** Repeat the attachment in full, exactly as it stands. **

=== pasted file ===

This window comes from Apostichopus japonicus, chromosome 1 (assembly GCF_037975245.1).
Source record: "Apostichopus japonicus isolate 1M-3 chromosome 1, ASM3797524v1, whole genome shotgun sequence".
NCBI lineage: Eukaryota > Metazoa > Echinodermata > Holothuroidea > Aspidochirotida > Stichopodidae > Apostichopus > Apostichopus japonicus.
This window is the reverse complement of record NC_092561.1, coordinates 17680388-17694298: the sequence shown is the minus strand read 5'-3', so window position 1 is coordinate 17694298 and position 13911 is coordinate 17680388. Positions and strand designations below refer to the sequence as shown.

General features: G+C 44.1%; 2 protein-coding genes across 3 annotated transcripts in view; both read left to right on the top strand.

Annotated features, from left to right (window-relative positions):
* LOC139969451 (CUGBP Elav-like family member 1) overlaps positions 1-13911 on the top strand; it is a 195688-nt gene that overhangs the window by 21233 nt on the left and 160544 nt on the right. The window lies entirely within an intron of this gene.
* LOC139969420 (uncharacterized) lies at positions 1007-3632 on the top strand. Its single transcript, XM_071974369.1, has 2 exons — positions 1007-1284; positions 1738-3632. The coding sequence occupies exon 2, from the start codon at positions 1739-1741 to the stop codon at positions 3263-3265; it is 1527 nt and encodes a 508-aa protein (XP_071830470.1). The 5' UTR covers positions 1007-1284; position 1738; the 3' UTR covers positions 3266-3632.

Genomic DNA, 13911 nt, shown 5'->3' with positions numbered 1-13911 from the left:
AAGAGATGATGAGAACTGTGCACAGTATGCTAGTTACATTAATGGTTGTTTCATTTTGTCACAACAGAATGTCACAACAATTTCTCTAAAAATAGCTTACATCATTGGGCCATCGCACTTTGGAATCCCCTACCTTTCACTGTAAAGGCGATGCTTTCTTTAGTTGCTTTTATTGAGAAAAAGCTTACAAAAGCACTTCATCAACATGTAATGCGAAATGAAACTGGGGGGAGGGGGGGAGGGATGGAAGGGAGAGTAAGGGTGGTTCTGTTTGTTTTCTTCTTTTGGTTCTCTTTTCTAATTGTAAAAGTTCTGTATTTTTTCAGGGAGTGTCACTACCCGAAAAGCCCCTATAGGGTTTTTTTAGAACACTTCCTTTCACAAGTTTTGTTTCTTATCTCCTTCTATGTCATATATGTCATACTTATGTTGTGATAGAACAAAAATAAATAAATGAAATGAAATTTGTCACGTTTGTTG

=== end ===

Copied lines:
This window comes from Apostichopus japonicus, chromosome 1 (assembly GCF_037975245.1).
Source record: "Apostichopus japonicus isolate 1M-3 chromosome 1, ASM3797524v1, whole genome shotgun sequence".
NCBI lineage: Eukaryota > Metazoa > Echinodermata > Holothuroidea > Aspidochirotida > Stichopodidae > Apostichopus > Apostichopus japonicus.
This window is the reverse complement of record NC_092561.1, coordinates 17680388-17694298: the sequence shown is the minus strand read 5'-3', so window position 1 is coordinate 17694298 and position 13911 is coordinate 17680388. Positions and strand designations below refer to the sequence as shown.

General features: G+C 44.1%; 2 protein-coding genes across 3 annotated transcripts in view; both read left to right on the top strand.

Annotated features, from left to right (window-relative positions):
* LOC139969451 (CUGBP Elav-like family member 1) overlaps positions 1-13911 on the top strand; it is a 195688-nt gene that overhangs the window by 21233 nt on the left and 160544 nt on the right. The window lies entirely within an intron of this gene.
* LOC139969420 (uncharacterized) lies at positions 1007-3632 on the top strand. Its single transcript, XM_071974369.1, has 2 exons — positions 1007-1284; positions 1738-3632. The coding sequence occupies exon 2, from the start codon at positions 1739-1741 to the stop codon at positions 3263-3265; it is 1527 nt and encodes a 508-aa protein (XP_071830470.1). The 5' UTR covers positions 1007-1284; position 1738; the 3' UTR covers positions 3266-3632.

Genomic DNA, 13911 nt, shown 5'->3' with positions numbered 1-13911 from the left:
AAGAGATGATGAGAACTGTGCACAGTATGCTAGTTACATTAATGGTTGTTTCATTTTGTCACAACAGAATGTCACAACAATTTCTCTAAAAATAGCTTACATCATTGGGCCATCGCACTTTGGAATCCCCTACCTTTCACTGTAAAGGCGATGCTTTCTTTAGTTGCTTTTATTGAGAAAAAGCTTACAAAAGCACTTCATCAACATGTAATGCGAAATGAAACTGGGGGGAGGGGGGGAGGGATGGAAGGGAGAGTAAGGGTGGTTCTGTTTGTTTTCTTCTTTTGGTTCTCTTTTCTAATTGTAAAAGTTCTGTATTTTTTCAGGGAGTGTCACTACCCGAAAAGCCCCTATAGGGTTTTTTTAGAACACTTCCTTTCACAAGTTTTGTTTCTTATCTCCTTCTATGTCATATATGTCATACTTATGTTGTGATAGAACAAAAATAAATAAATGAAATGAAATTTGTCACGTTTGTTG